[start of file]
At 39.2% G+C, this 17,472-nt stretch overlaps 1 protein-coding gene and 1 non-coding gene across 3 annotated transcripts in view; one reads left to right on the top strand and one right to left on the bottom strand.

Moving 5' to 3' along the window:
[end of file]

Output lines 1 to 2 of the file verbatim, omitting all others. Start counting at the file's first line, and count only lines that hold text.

At 39.2% G+C, this 17,472-nt stretch overlaps 1 protein-coding gene and 1 non-coding gene across 3 annotated transcripts in view; one reads left to right on the top strand and one right to left on the bottom strand.

Moving 5' to 3' along the window: